Park County reports fifth death in nursing home virus outbreak

Sam Klomhaus — Enterprise Staff Writer
Tuesday, March 9, 2021

A 12th Park County resident has died from COVID-19, the Park County Health Department confirmed Tuesday.

The death, which occurred Saturday, is the fifth stemming from a COVID outbreak at Livingston Health and Rehabilitation, according to Park County Health Officer Dr. Laurel Desnick.

Desnick said the person who died was an elderly woman.

So far in Montana, there have been 1,385 deaths attributed to COVID-19 among 101,093 total reported cases, according to the state’s COVID-19 case map.

In other COVID-19 news, local vaccine providers are working through scheduling vaccine group 1B+, which includes those over age 60, as well as those with certain health conditions that put them at higher risk for COVID-19.

Health Department Director Alex Baukus told the county commissioners Tuesday the Health Department is no longer relying on a waiting list to schedule vaccinations, and instead has opened an online sign-up portal.

The scheduling portal can be accessed through the county’s COVID-19 website:

Desnick encouraged residents to sign up for Nixle, the county’s emergency alert system, because changes in vaccine distribution are announced there.

There were some issues when the scheduling portal was initially launched Friday, Desnick said, but it should be working now.

Desnick said Tuesday new slots open on Fridays and Mondays. 

The slots open those days because the Health Department doesn’t know when exactly the vaccine doses will arrive from the distributor each week, Desnick said.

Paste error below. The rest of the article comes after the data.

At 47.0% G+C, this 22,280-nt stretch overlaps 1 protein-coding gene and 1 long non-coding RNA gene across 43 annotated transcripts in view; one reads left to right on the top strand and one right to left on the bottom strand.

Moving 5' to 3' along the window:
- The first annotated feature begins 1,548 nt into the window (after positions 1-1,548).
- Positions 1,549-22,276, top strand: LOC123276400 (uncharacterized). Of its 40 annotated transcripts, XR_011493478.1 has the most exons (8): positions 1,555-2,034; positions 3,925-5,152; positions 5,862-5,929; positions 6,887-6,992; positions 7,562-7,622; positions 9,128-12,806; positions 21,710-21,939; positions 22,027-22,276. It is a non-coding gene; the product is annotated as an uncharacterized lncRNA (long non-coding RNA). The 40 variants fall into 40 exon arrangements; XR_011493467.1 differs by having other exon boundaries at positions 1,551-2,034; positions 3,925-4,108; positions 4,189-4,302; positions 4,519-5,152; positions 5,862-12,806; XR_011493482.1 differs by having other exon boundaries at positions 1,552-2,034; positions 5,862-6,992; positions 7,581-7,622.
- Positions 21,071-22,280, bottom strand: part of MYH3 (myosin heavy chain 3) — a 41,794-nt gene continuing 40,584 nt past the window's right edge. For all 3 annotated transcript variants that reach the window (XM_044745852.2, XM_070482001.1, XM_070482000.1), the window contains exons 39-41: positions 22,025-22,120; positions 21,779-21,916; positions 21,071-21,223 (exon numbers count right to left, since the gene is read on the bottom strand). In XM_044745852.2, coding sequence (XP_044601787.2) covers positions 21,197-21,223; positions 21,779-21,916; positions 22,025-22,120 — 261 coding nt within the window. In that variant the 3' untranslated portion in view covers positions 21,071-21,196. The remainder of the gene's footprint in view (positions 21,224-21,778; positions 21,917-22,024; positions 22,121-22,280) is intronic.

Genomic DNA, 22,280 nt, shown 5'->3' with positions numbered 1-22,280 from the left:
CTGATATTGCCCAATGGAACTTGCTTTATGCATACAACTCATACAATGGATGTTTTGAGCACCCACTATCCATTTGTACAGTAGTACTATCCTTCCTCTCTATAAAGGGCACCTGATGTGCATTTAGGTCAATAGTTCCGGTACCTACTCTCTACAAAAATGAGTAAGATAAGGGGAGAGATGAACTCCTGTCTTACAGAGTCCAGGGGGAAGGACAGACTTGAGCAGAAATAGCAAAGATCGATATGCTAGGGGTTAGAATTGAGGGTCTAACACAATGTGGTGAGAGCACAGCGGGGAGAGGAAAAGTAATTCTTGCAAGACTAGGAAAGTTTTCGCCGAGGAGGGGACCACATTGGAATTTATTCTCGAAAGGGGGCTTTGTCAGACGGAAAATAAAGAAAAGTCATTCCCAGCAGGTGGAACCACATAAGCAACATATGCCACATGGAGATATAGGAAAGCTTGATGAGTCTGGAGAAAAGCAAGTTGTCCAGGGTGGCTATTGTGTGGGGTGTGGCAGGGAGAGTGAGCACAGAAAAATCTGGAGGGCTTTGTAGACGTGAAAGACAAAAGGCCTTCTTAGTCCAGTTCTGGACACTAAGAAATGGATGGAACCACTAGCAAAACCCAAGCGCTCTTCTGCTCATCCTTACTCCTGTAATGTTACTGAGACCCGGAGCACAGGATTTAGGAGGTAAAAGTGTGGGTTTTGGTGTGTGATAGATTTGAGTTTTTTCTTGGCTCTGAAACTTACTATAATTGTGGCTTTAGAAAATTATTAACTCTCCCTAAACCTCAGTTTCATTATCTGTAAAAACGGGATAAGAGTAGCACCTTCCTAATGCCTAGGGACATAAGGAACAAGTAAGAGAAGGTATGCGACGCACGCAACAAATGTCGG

Desnick encouraged those interested in scheduling an appointment to check the site intermittently on Fridays and Mondays.

“If they check now and again on Mondays and Fridays they will get a spot,” Desnick said.

This week’s appointment slots have all been filled, Desnick said.

The Health Department is only scheduling one week at a time, Baukus said.

Park County continues to receive 400-500 Moderna vaccine doses each week, Desnick said, with first dose clinics being held Thursdays and second-dose clinics Wednesdays.

“Should it go higher, we have a plan to use as much as they can give us,” Desnick said.

Osco pharmacy at Albertsons is expected to begin vaccinating teachers soon through a deal with the federal government, Desnick said, but that shipment, which is separate from the county’s allotment, hasn’t arrived yet.

Livingston HealthCare is still using a waiting list to schedule vaccine appointments, and Marketing and Communications Manager Lindsey Pennell said Tuesday more than 400 people in group 1B+ have signed up since the waiting list went live for that group at 9 a.m. Monday.

To get on the list, visit, click on “COVID-19 Vaccine Information” and scroll down to the form.

LHC Chief Operating Officer Chris Darnell said the waiting list is moving forward, and the hospital is having to make multiple calls per appointment, which he sees as a positive because presumably the people not picking up their phones have been vaccinated somewhere else.

Pharmacy Manager Brian Galbreth said LHC has been good about having no doses, or as few doses as possible, remaining when the next vaccine shipment comes in, as the goal is to get the vaccine to as many people as possible.

LHC Medical Director Dr. Scott Coleman said the divide between people who want the vaccine and those who refuse the vaccine has been “remarkable,” and like nothing he has seen in health care.

Coleman urged those refusing the vaccine to consider how quickly society could return to normal if we could just get vaccine rates up.

The COVID-19 vaccines have proven to be effective and safe, Coleman said, and there’s “no rational reason for refusing them.”

As of Tuesday morning, the state’s COVID-19 vaccine distribution map reported 4,832 vaccine doses have been administered in Park County, with 1,632 people having completed the vaccination process.

Darnell said it has been nice to see the joy people experience when they get vaccinated.

“We’re glad to be a part of that,” Darnell said.

Special Sections